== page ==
Arc’teryx Trino Jacket review

Text by: Mark Smith

Arc’teryx. Arc’teryx Trino Jacket review

I headed out west last summer, and while there threw on the Arc’teryx Trino Jacket for a little test. It is not new to the line, but gosh is it ever a staple for anyone who loves playing outside in spring, fall and winter. Let’s jump right in.

Our review of this product
9.0 / 10

The pros are:

Cut

Versatile

The cons are:

Could be lighter

It is a good thing that hybrid pieces of clothing have not gone the way of the Dodo. Sometimes I worry that regular folk like me don’t fully grasp owning/using a jacket that has water-resisting panels mixed with breathable panels. If you take that glass-is-half-empty view, you might think a hybrid piece can’t do either thing well. Wrong.

Arcteryx Trino review

The Arc’teryx Trino Jacket is made with Gore WINDSTOPPER in the chest, across the shoulders and down the front of the arms. The back and under the forearms is made with a stretch fabric that is designed to breath quickly and offer a certain freedom of movement.

Its goal is to provide you with a versatile jacket which keeps out the elements (in the most necessary places), and optimizes breathability, thus reducing sweat build up. And the Trino does exactly what it sets out to do.

Arcteryx-Trino-review-jacket

It is wee bit on the heavy side so I tend to use it more in late fall, early spring and winter. It is not something to grab on a windy day in summer. Besides that, everything on the Trino impresses. Comfortable elastic cuffs keep the snow/wind out, the collar is not too high and does not get in the way or irritate, there are two large back pockets, the back hem descends lower than the back. Arc’teryx has also does a great job with the cut; it is another piece that, once on, doesn’t feel like it is there.

Arcteryx-Trino-review-jacket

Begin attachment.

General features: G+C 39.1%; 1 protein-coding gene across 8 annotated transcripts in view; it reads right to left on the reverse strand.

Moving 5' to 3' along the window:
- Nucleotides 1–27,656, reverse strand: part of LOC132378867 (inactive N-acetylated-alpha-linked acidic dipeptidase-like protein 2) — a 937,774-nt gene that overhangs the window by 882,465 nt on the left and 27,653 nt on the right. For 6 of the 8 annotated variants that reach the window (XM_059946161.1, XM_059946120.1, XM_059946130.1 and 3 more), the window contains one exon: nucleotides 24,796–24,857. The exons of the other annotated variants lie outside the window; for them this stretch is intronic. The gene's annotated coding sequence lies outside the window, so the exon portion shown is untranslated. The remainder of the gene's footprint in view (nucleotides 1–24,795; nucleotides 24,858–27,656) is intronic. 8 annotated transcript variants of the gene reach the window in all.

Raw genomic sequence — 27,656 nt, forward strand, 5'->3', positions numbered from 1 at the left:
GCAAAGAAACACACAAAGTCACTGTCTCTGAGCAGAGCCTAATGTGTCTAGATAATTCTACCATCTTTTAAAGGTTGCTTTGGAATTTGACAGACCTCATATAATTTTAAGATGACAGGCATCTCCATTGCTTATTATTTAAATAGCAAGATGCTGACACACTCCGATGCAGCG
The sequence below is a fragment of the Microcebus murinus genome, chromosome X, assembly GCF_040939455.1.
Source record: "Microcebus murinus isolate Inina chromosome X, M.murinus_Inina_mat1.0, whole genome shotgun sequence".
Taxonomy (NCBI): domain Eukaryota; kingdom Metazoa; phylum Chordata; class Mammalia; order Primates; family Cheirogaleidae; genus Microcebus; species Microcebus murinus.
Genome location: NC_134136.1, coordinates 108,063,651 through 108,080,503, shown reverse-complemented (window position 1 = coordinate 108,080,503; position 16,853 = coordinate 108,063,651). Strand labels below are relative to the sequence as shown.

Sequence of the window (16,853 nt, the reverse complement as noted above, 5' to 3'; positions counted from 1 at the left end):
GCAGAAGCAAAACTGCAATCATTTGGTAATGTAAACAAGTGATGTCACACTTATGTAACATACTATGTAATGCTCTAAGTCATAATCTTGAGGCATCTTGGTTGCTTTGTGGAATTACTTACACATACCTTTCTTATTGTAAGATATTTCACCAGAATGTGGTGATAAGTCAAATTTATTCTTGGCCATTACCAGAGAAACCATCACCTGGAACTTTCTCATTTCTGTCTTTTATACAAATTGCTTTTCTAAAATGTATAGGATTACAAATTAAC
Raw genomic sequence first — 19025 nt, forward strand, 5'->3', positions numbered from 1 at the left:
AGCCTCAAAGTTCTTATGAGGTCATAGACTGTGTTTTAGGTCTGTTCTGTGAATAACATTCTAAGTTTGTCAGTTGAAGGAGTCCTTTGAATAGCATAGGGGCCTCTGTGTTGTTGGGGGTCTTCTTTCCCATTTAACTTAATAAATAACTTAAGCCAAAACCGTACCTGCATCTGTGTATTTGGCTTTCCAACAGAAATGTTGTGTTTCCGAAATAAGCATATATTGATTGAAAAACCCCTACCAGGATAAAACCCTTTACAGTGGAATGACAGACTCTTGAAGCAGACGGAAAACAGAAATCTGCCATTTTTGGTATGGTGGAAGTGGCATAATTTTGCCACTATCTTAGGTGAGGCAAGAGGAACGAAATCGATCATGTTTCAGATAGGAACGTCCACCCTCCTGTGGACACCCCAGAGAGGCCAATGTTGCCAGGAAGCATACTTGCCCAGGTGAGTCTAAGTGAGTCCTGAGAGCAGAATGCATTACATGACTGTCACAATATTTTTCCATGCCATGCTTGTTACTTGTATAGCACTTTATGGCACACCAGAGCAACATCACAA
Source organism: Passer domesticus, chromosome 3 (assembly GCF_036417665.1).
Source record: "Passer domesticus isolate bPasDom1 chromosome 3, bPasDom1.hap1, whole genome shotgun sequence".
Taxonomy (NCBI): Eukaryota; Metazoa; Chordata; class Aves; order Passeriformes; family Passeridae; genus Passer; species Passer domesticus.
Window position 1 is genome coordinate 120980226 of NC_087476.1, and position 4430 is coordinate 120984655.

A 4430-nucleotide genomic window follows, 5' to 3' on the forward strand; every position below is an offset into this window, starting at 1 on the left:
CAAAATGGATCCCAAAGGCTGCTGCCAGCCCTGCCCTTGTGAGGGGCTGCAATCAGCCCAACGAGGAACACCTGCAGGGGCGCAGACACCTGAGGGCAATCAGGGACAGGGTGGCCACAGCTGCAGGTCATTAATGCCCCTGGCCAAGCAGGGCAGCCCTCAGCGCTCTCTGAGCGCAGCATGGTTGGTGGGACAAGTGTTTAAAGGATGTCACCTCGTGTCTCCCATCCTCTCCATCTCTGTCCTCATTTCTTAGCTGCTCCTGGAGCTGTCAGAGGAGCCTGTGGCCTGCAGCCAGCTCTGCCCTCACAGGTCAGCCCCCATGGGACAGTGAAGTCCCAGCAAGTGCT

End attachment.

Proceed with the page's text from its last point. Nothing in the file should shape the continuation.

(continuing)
If you are looking for one jacket to suit your cool weather running, cross-country skiing, snowshoeing activities then you should definitely have a look at the Trino.

There is 5 thoughts on this article titled “Arc’teryx Trino Jacket review”.

  1. Hello. Did you find the chest, shoulder and upper back areas of the jacket to be stretchy and roomy enough to enable unhindered arm movement? I’ve often found jackets containing Windstopper material to be rather tight and inflexible in those areas, even if they are offset by stretch panels. Since I have broader shoulders from swimming, I occasionally need to size up to accommodate then, but I really try to avoid that because then the torso of the jacket is much too baggy. Your thoughts would be much appreciated.

  2. Hi, what would you say is that main difference between the Trino and Argus jackets by Atc’teryx? They’re very similar price and look similar and seem to cover mainly the same activities. For winter running around freezing temperatures, which would you say is better?

    1. Hello Robert, because the Trino is made with GORE® WINDSTOPPER® on the chest and arms, it will provide a little bit more protection for the wet windy days compared to the Argus. Comfort and warmth, they should be quite similar but if you are planning to venture out on more grey or damp days, I would suggest the Trino.

  3. Hi would this Jacket be suterbul for casual wear.if not what would you recommend,around £200 needs to be windproof and warm,as I have a good waterproof jacket to over when required. Thanks for your help.

    1. Hello Michael, the jacket is designed more for athletic use but can easily be worn for casual wear if you like. The fabrics and technology used make it ideal for cold, windy weather and it is water-resistant for light drizzles. Other options for a windbreaker within the $200 price range is the Arc’teryx Squamish Hoody or the Outdoor Research Ascendant Hodoy.

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